In most businesses, you have a starting line and an end goal, with various steps in between. Without a prioritization scheme, it’s almost impossible to get those steps done and reach the end goal in a timely manner, devoid of issues. Rather than prioritizing projects based on how quickly you can start them, organize your teams to coincide with the company’s actual needs to prevent focusing on short-term items only. Make sure the priority scheme is clearly defined and visible to everybody; otherwise, you risk sub-optimizing your resources based on the individual product missions, derailing your overall road map in the process. 

Establish Boundaries Between Teams To Avoid Conflict

By virtue of design, product creation opens up opportunities for multiple teams to work on various projects at once. While this may seem efficient, it actually creates different silos within the company, causing issues in the prioritization process. When relative priorities of projects are not clearly outlined for each team, one team will elevate their own needs over another team’s needs, leading to endless debates about division of resources and level of importance.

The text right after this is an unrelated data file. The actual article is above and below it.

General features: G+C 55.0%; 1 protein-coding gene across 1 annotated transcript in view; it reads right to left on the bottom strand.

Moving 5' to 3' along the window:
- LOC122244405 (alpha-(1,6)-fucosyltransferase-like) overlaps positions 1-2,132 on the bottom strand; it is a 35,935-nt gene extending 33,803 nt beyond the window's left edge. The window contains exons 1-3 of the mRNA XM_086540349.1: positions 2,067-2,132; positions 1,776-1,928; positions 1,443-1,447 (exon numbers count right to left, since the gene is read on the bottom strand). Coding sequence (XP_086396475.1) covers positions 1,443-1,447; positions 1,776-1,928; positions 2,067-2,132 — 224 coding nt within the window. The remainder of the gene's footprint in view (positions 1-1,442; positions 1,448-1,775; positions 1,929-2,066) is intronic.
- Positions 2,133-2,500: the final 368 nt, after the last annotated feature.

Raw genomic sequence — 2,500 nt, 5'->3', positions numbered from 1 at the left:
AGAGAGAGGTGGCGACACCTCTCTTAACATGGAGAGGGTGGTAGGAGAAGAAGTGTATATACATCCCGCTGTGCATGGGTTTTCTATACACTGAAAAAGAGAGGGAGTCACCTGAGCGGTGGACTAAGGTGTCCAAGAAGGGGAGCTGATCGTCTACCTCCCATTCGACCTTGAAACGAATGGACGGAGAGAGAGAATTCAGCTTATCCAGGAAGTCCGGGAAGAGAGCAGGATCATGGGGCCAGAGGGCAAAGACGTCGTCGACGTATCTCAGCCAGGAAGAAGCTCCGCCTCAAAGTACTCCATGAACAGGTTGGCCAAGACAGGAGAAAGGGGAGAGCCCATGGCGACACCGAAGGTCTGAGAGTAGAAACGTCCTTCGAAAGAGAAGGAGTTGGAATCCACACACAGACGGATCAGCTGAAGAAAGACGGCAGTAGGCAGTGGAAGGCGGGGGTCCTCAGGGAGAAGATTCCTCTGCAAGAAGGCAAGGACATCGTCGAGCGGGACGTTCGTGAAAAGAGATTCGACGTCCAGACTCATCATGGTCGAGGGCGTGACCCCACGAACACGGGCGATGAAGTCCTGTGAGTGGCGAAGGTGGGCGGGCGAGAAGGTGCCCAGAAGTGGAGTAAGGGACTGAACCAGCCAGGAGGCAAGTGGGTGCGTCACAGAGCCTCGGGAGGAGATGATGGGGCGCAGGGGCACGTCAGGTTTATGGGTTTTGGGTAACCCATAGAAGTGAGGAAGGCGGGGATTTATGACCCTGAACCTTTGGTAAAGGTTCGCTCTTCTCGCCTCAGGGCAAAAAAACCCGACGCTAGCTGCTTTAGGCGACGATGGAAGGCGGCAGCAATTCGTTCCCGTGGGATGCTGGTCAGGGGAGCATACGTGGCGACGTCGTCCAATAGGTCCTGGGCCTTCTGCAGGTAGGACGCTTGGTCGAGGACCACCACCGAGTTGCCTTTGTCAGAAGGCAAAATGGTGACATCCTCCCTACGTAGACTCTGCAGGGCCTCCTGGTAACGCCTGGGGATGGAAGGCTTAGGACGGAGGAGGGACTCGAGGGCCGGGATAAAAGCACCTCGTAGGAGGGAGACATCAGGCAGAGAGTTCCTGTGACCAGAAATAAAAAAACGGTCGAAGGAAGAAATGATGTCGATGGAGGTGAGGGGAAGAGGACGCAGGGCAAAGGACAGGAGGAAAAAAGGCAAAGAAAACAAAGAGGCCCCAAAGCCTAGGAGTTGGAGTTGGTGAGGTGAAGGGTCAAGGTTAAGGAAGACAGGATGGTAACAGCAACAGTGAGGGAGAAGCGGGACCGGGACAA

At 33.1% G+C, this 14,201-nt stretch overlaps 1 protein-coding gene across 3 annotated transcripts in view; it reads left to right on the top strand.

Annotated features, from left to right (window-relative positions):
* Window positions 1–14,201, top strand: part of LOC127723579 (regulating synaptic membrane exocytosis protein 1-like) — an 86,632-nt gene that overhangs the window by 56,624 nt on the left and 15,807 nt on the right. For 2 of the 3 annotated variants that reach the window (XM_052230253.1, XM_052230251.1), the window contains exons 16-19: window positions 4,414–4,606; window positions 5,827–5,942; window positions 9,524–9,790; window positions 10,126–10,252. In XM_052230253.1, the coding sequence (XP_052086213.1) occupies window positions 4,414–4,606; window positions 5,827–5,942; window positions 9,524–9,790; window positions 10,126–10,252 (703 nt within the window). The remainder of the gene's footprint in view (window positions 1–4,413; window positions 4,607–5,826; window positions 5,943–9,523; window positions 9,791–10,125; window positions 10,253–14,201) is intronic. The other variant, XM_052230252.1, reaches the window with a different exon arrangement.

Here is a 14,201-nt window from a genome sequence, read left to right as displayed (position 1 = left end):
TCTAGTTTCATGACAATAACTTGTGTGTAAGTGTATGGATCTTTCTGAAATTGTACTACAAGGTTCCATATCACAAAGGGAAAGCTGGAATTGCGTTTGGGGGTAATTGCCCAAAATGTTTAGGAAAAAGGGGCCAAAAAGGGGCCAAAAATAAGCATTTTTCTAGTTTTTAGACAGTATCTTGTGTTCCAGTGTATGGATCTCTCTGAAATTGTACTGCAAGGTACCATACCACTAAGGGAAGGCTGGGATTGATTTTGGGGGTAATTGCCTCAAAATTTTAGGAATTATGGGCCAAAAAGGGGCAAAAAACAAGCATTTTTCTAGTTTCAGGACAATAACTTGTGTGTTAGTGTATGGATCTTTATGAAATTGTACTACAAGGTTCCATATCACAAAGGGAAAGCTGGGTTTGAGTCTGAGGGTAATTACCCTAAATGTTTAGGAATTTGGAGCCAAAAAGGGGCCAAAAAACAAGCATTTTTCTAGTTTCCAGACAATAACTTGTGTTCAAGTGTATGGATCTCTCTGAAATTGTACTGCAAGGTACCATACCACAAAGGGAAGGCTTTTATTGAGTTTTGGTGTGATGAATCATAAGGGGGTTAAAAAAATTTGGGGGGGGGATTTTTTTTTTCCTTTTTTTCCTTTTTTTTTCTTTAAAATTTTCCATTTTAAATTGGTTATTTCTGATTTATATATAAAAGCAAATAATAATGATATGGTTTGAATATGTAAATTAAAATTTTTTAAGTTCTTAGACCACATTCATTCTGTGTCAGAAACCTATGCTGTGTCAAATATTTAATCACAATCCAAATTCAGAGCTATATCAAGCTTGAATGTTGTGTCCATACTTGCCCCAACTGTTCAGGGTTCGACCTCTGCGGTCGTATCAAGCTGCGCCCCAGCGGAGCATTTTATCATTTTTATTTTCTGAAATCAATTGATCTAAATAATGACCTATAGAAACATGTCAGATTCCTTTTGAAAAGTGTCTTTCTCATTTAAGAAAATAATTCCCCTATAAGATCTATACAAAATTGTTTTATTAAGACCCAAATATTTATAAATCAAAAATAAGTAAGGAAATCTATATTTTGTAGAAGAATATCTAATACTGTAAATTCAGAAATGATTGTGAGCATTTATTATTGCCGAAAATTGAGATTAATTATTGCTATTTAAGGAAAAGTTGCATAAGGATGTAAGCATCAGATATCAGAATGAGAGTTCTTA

The existence of various teams and departments is a necessary part of the product creation process, but there must be room for review and accountability. Generally, the product management team sets the expectations for the final idea and creates the definition of the deliverables and the decomposition of what needs to be done. Engineers build the product, and the architecture team sets the foundation and guard rails for the developers. Development/quality engineers design, build and test the product to meet the product management requirements. The customer experience team designs and mocks up the product’s aesthetics and focuses on consistency, while the developers find a way to ensure the product meets the requirements of each team. 

Product management requires multiple moving parts and teams, and each one must function individually to cement success for the business as a whole. Make sure the boundaries are clearly established so that each team sticks to the parameters of their assignment and can be held accountable to produce the best possible product that fits the specifications and market requirements. Ultimately, success depends on forming trust with your partners to complete their tasks and collaborate only when necessary. 

When developing products, it’s up to leadership to look at a company’s big picture and transparently slot new projects in where they make the most sense. As timelines are developed, leaders must also consider which projects will have the greatest impact on the business and prioritize accordingly. Once a prioritization scheme is established, clarity, persistence and focus will ensure teams avoid confusion, yielding positive results for the product management process.